Car reviews - Hyundai - Santa Fe - Highlander
Great ride, high level of standard features, value for money, Smart Tailgate, good looks, hushed cabin
Room for improvement
Paddle shifters would be a good addition, Smart Tailgate can open when you don’t intend for it to open, jarring lane departure warning
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7 Nov 2014
A NEW chrome-effect grille with a darker tint, daytime LED running lights and new cornering headlights are the only exterior changes to the 2015 Santa Fe range.
And although the Active entry model retains its previous starting price of $38,490 the top of the range Highlander – tested here – is up by $1250 to $53,240.
The bump in price comes with an increase in kit for Highlander with Hyundai adding its Smart Tailgate which opens when the key is detected, lane departure warning system, automatic parking, plus heated and ventilated front seats.
The price point is still below many of its large SUV segment rivals with Toyota’s Kluger Grande AWD selling at $67,520 and Nissan’s Pathfinder Ti at $65,090.
Undercutting Highlander is Hyundai’s cousin Kia with its same-platform Sorrento Platinum CRDI AWD at $50,790, plus on-road costs.
Standard features from the 2014 Highlander carry across and include leather upholstery, reversing camera, front and rear parking sensors, seven-inch touchscreen with navigation, premium audio sound, rain-sensing wipers, heated wing mirrors, dual-zone climate control, power front seats, panoramic glass roof and 19-inch alloy wheels with a full-sized spare.
Suspension is MacPherson struts up front and a multilink system in the rear and Hyundai’s Australian engineering team has refined it for 2015 with 85 different damper and spring combinations being evaluated to attain the new set-up.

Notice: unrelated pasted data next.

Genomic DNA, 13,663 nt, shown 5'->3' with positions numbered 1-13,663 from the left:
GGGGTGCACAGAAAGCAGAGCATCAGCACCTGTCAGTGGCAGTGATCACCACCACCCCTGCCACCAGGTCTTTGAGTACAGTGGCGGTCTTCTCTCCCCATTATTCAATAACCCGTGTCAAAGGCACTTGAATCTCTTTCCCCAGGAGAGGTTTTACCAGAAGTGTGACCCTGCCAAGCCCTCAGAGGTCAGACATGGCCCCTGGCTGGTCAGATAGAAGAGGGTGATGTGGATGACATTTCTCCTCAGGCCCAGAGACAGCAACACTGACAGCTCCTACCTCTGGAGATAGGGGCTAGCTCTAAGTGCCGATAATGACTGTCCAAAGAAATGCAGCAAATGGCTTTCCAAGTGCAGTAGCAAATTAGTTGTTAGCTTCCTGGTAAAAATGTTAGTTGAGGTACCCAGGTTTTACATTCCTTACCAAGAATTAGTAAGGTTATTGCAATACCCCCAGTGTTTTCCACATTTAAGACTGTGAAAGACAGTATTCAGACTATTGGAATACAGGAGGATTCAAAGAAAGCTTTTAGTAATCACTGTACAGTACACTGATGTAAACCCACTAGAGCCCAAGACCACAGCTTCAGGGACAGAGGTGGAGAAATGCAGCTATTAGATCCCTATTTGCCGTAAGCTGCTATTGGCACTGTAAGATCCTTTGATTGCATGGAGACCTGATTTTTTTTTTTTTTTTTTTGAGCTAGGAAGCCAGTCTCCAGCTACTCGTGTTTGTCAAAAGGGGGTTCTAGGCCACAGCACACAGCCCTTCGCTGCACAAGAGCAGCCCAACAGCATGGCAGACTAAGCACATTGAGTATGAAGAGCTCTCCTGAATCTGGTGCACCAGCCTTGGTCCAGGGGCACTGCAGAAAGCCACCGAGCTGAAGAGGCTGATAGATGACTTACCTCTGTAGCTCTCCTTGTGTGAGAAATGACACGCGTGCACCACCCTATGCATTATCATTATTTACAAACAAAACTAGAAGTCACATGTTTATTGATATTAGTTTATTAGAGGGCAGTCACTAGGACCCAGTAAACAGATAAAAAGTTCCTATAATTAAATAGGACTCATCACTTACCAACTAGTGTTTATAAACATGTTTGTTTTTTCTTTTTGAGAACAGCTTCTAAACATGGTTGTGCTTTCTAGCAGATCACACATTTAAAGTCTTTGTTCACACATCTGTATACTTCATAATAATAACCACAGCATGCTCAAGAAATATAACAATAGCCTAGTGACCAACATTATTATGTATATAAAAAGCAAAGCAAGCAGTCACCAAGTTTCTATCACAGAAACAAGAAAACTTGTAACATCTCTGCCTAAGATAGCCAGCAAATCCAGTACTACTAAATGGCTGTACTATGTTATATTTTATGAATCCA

But the proof was in the drive route from Byron Bay to Nimbin on the undulating and winding rainforest roads peppered with potholes.
With a ride so close to a premium German you could call it Austria, the Highlander remained composed even on the worst surfaces while rolling on 235/55/R19 Hankook Ventus Prime tyres. Bumps were leveled out and high-speed dips were absorbed in its stride.
Handling is good for a 1.69 metre-high, seven-seat SUV weighing 1968kg, having been refined with stiffer rear springs for improved turn-in and redesigned lower arm bushes helping with lateral stability.
While understeer is still present if the vehicle is pushed harder into a turn, it has been reduced with changes to the rear upper arm.
The Highlander is powered exclusively by the 145kW/436Nm 2.2-litre four-cylinder turbo-diesel engine which serves the rest of the Santa Fe range.
A six-speed automatic transmission swaps cogs.
While there’s plenty of torque on tap and power is more than adequate, the six-speed auto is keen to change up soon and drivers will need to flick the shifter into manual mode to hold gears for sporty driving. Shifting paddles would have been nice to see in this update.
As with the rest of the Santa Fe range, the Highlander is all-wheel drive.
There was an opportunity to take it down a track which would be challenging to a front-wheel drive vehicle.
Engaging the centre diff-lock and using the hill descent system, the Highlander crawled down a steep gravel track with ease. A ground clearance of 185mm should get most buyers in and out of most soft-road situations.
We registered an average fuel economy of 7.7 litres per 100km consumed over 200km of country roads, highways and town-centre traffic jams, which is not far off Hyundai’s official figure of 7.3L/100km.
The cabin carries over from the previous model. Seats are comfortable and supportive even after hours at the wheel while the second row is spacious enough for this 190cm test pilot to sit behind his driver’s seat with room to spare. The third row is fine for children or to ferry adults over short distances.
With a premium feel, the cabin is well appointed with wind and road noise almost totally silenced.
The new Lane Departure System does its job well, but it seems very sensitive and a vibration in the steering wheel as used by other more premium brands would be preferable to a jarring audible alert.
The Smart Tailgate is a great idea – it opens the hatch automatically if somebody with the key on them stands behind the car for more than three seconds.
It will also open when you don’t want it to but just happen to be standing close enough for too long. The automatic function can be turned off and the tailgate opened by hand if desired.
The new automatic parking is excellent and is especially useful on a vehicle this size in the hands of drivers who might not feel confident squeezing into a parallel parking space.
With its great looks, excellent ride, functionality and high level of standard features, the 2015 Santa Fe Highlander is a good value-for-money package even as the most expensive offering from Hyundai.
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